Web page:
A request from me, personally: please stop telling me I’m “amazing,” or “a model of faith.” (And for the religious folk: please stop saying any variation of “aren’t you glad Mark is in heaven with Jesus?” Don’t you know I would climb up there and yank him back down here if I could?) Stop saying I’m “so strong.” I can’t tell you how uncomfortable that makes me, because I don’t FEEL strong. And when you say I am, I feel like you don’t really SEE me. So, please don’t say that to anyone who has experienced the death of a child. Instead… maybe just offer a warm hug…tell the griever how much you care, how much you loved their child (say his name, say her name) and then listen, at least for a few moments, to what they tell you.
I am still confident of this: I will see the goodness of the Lord in the land of the living. Wait for the Lord; be strong and take heart and wait for the Lord. Psalm 27:13-14
Another good verse, featured in two different readings today. Another example of what I call “synergy” – when I hear the same thing from multiple sources, when it seems like God is saying “I know what you are going through. I’m paying attention.” I always try to write these down, so that I can remember later, when the spiritual amnesia hits.
My sister misses Mark terribly. So many hearts just smashed into pieces. She spends a lot of time searching Facebook for pictures, for stories…she’s “Friended” many of his peers. She has the biggest heart I know.
Last night, in my utter weariness over yesterday’s car-removal task (which did NOT go well – Sally was beyond sad, beyond devastated), and in my ongoing sadness over my boy, I went to bed early. Honestly, I could go to bed at 6:30 every night. But I make myself last through dinner and try to play with the cat – the poor cat – a little. God, thank you for my sweet husband, who does the dishes every night and gets the coffee-maker filled and ready for my early rising each morning.
You know what, God? Losing our son was enough. Oh GOD, it’s ENOUGH. It’s all we can do to just get through a day. It’s all we can do to get to the point of getting to crawl back in bed and hope for dreams about him, or at least some sleep that helps us forget, just for those few hours, about the waking nightmare.
In mid-September, Steve and I had planned to go visit Mark and attend a VT football game. But Steve’s back molar suddenly exploded in pain and he had to stay home, post-root-canal-that-followed. So I drove down by myself. I thought about just staying home with Steve and not making the long drive, but I wanted to see Mark. Plus, in typical Mark-fashion, he’d left his hanging bag containing his business-wear at home, and he had the Expo – where engineers are offered jobs! and internships! – coming up shortly.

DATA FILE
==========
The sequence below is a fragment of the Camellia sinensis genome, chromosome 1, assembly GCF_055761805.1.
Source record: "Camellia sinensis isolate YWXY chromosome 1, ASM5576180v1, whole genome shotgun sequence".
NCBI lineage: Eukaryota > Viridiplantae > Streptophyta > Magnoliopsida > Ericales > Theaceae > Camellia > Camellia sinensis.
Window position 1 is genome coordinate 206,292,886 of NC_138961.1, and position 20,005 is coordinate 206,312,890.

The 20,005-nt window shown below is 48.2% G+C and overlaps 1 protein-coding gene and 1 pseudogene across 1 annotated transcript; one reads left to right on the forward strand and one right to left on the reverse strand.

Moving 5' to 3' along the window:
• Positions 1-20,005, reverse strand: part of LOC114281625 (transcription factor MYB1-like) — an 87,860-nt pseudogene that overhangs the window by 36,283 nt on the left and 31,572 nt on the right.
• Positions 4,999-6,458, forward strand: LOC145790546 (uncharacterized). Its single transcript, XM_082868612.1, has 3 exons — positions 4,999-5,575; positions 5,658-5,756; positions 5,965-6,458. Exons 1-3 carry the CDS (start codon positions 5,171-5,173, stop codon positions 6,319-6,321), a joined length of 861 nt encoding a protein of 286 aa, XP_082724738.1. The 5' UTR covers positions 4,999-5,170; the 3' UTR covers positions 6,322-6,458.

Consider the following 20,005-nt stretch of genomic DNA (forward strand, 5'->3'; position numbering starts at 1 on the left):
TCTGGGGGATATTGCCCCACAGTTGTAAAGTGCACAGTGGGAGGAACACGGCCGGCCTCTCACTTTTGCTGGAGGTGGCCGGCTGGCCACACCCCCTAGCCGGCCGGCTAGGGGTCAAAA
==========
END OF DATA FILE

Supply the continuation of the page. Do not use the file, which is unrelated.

Those who look to Him are radiant; their faces are never covered with shame. Psalm 34:5
What a perfect verse for today, as I think on that day at the gym. My husband is now referring to my experience as my “warming.” Can you tell he’s become a Methodist? I prefer to think of it as a love-bolt. KA-POW. Warming is not a strong enough term.
The day after it happened, I went for a walk with Beth O. After sharing stories about our weekends (mine won easily for “most awful”), she asked if she could tell me about an experience she had the day before. I had not yet told her about my personal “Pentecost.”
After writing all morning and processing everything that had happened over the past weekend, I felt a little more energetic…strong enough to go to the gym in search of some endorphins (I know I am repeating myself: exercise is GOOD… endorphins help lift you out of grief, even just for a bit). Ramin, a grandfatherly Iraqi who volunteers there, greeted me at the door. We hug now; when learning about my son, he shared that he lost his 33 year old son many years ago. He said, “I was glad that my wife was already gone when our son died, because she could not have withstood it.”
Tell me about it.
In a moment of true (i.e., Godly…we had no ability to come up with this on our own) inspiration a few weeks back, we’d decided to pursue grief counseling – as a family – near Sarah’s university. It would give us a scheduled time of togetherness…of being able to process our grief as a family, in spite of our distance (both geographical and internal).
Last night….I dreamed I was rubbing his back. This was my first real dream about Mark since the day he died. And this was something he loved – he loved to have his back scratched.
Just this past August, while he was still home for the summer, he would throw himself (THUD…145 lbs of man-boy) face-down on our bed, between his dad and me as we settled in for some reading, for a back rub. I could kick myself for the times I didn’t rub very long, or was so busy reading (whatever I thought was more important in that moment) that I barely paid attention.